BUSINESS
April 17, 2009 | Ben Fritz
Once considered the scourge of traditional entertainment, YouTube is making an aggressive new play to earn friends in Hollywood. The Google Inc.-owned Web video giant Thursday unveiled a new section on its site and an advertising program designed specifically to showcase TV episodes and feature films. YouTube's effort to play nice with studios and networks underscores how important Hollywood's content is in the company's efforts to increase revenue and develop a profitable business model.
ENTERTAINMENT
May 17, 2010 | By Alex Pham, Los Angeles Times
On a blustery spring day five years ago, Yakov Lapitzy pointed a video camera at his friend Jawed Karim standing in front of two elephants at the San Diego Zoo and hit the record button. The resulting 19-second clip, titled "Me at the zoo," was not a cinematic masterpiece, with Karim remarking on the pachyderm's "really, really long trunks." But as the first video uploaded to YouTube, it played a pivotal role in fundamentally altering how people consumed media and helped usher in a golden era of the 60-second video.
BUSINESS
October 30, 2010 | By Alex Pham, Los Angeles Times
Chad Hurley, one of the three original founders of YouTube, the groundbreaking website that radically altered the media landscape, is stepping down as its chief executive, the San Bruno, Calif., company said Friday. Hurley, 33, let the news slip Thursday night during a technology conference at Trinity College in Dublin, Ireland. When asked what he was up to, he said he would be giving up his CEO title and taking on an advisory role. The company said Salar Kamangar, vice president of product management, would take over the position.
OPINION
July 1, 2010 | By Rich Bengloff
The June 29 editorial about a court absolving YouTube of liability for copyright infringement asserts that for the Internet to work, YouTube can't be required to police the behavior on its service. The piece does not acknowledge that if YouTube-type services do not screen the music that users post on their sites, then music creators must turn into Internet police. Otherwise these creators may not be fairly compensated for their musical works.  YouTube adds 24 hours of new video content each minute of every day, much of it user-generated.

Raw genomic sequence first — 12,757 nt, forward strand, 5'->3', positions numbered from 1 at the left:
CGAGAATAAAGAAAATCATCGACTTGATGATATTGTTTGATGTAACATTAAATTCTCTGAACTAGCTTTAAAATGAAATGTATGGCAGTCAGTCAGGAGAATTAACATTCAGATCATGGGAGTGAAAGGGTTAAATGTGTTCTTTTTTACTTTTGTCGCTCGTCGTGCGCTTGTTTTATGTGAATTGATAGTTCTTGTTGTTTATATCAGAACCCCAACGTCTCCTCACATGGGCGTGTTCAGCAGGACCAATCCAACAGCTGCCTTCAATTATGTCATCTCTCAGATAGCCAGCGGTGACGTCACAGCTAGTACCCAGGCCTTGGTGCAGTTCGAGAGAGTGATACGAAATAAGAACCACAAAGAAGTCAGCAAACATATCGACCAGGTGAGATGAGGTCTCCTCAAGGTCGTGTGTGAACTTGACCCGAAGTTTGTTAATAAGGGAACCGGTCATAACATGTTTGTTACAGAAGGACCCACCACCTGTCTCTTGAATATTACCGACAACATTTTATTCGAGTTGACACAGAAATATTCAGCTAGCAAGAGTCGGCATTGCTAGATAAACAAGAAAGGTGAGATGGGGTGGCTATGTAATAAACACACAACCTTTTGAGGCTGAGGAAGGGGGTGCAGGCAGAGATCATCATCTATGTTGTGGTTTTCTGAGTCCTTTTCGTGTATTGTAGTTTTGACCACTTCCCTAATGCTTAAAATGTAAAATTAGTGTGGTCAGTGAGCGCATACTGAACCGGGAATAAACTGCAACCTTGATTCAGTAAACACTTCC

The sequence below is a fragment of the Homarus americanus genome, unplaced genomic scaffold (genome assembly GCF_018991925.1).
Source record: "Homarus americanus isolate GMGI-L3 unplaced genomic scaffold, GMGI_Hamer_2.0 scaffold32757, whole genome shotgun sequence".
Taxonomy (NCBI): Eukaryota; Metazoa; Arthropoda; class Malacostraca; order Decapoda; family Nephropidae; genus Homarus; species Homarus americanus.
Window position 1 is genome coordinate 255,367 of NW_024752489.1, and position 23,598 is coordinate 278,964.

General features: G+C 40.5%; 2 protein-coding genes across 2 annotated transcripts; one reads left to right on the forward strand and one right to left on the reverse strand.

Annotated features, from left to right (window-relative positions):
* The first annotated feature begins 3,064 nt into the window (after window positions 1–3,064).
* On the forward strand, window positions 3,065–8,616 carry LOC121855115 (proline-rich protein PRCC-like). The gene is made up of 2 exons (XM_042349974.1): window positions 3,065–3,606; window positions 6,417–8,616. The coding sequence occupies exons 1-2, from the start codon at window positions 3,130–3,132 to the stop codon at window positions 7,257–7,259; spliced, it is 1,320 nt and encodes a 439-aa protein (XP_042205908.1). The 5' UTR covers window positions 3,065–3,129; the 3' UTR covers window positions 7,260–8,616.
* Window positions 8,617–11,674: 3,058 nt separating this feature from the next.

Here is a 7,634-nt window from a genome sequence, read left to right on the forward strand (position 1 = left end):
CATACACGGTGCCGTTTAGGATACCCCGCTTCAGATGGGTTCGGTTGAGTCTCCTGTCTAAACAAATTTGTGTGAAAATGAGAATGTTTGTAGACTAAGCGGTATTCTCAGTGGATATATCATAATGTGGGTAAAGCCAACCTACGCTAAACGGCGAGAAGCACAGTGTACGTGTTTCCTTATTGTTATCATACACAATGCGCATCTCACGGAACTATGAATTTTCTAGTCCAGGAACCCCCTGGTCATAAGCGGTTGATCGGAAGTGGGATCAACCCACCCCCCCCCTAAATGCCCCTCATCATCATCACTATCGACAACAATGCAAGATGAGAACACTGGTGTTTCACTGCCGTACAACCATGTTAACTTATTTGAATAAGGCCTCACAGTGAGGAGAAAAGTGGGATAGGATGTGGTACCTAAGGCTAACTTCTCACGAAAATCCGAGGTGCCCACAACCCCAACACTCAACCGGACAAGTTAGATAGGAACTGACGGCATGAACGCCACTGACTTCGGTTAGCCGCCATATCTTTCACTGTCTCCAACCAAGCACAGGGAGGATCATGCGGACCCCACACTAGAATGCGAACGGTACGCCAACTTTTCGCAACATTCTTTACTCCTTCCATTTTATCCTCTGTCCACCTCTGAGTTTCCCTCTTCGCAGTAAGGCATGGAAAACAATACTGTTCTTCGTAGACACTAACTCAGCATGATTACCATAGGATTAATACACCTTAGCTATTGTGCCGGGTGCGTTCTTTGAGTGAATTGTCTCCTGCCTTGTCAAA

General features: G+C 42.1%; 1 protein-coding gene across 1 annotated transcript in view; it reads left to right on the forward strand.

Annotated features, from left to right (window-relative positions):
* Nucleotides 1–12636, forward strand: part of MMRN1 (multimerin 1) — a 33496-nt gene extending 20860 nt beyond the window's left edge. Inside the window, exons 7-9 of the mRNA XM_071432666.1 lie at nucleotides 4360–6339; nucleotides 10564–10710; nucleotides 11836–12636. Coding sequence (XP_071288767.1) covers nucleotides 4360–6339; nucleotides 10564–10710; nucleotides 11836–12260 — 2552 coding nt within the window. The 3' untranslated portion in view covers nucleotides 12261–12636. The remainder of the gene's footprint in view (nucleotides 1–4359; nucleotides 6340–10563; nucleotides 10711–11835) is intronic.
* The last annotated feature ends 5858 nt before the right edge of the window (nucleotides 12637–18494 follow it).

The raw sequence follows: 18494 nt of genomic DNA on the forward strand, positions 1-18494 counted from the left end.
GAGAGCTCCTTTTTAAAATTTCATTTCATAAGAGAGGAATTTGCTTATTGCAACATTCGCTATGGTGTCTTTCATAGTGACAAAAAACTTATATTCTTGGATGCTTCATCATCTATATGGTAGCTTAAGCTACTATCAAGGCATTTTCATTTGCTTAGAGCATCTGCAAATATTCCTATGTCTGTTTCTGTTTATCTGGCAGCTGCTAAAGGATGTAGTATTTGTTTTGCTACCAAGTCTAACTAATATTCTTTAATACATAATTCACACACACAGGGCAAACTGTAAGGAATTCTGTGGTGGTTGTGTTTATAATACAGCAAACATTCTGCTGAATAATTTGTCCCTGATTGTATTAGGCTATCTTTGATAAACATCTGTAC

BUSINESS
January 5, 2010 | By Ben Fritz
News Corp. has concluded that the best strategy to succeed in providing online movie news and information is to get out of it. The media conglomerate led by Rupert Murdoch on Monday sold Rotten Tomatoes, the movie review aggregation website, to fast-growing user-generated review site Flixster Inc. News Corp. acquired Rotten Tomatoes as part of IGN Entertainment, which it bought in 2005 for $650 million. Under the terms of the all-stock deal, News Corp. will get a minority equity stake in 4-year-old Flixster and a nonvoting seat on its board.
ENTERTAINMENT
October 6, 2009 | Amy Kaufman
As a camera zoomed in on his face, Jon Heder widened his eyes slowly, pretending to begin his character's transformation from man to zombie. "That's about as monster-like as you can get," director Tim O'Donnell said, watching the scene play back on a monitor and then leading the crew in a round of applause for Heder, who had finally wrapped the scene after numerous takes. On a warm July evening earlier this year, the setting at a warehouse in downtown Los Angeles had all the makings of a set for a feature film shoot.
BUSINESS
April 17, 2009 | Ben Fritz
Once considered the scourge of traditional entertainment, YouTube is making an aggressive new play to earn friends in Hollywood. The Google Inc.-owned Web video giant Thursday unveiled a new section on its site and an advertising program designed specifically to showcase TV episodes and feature films. YouTube's effort to play nice with studios and networks underscores how important Hollywood's content is in the company's efforts to increase revenue and develop a profitable business model.
BUSINESS
March 10, 2008 | Alana Semuels, Times Staff Writer
The new headquarters of one of the world's most popular websites is 3,000 square feet of rented space furnished with desks and chairs bought on the cheap from EBay and Craigslist. A sheet of printer paper taped to the door says the office belongs to the Wikimedia Foundation, the nonprofit that runs Wikipedia, the online almanac of anything and everything that users want to chronicle, from Thomas Aquinas to Zorba the Greek.
OPINION
October 22, 2007
The phrase "user-generated content" is Internet-speak for audio and video clips posted to a website by the public, not the site's owner, such as a homemade video by a singer/songwriter or an aspiring filmmaker. Much to the chagrin of the entertainment industry, however, the category also includes recordings made from TV shows, Hollywood movies and music videos.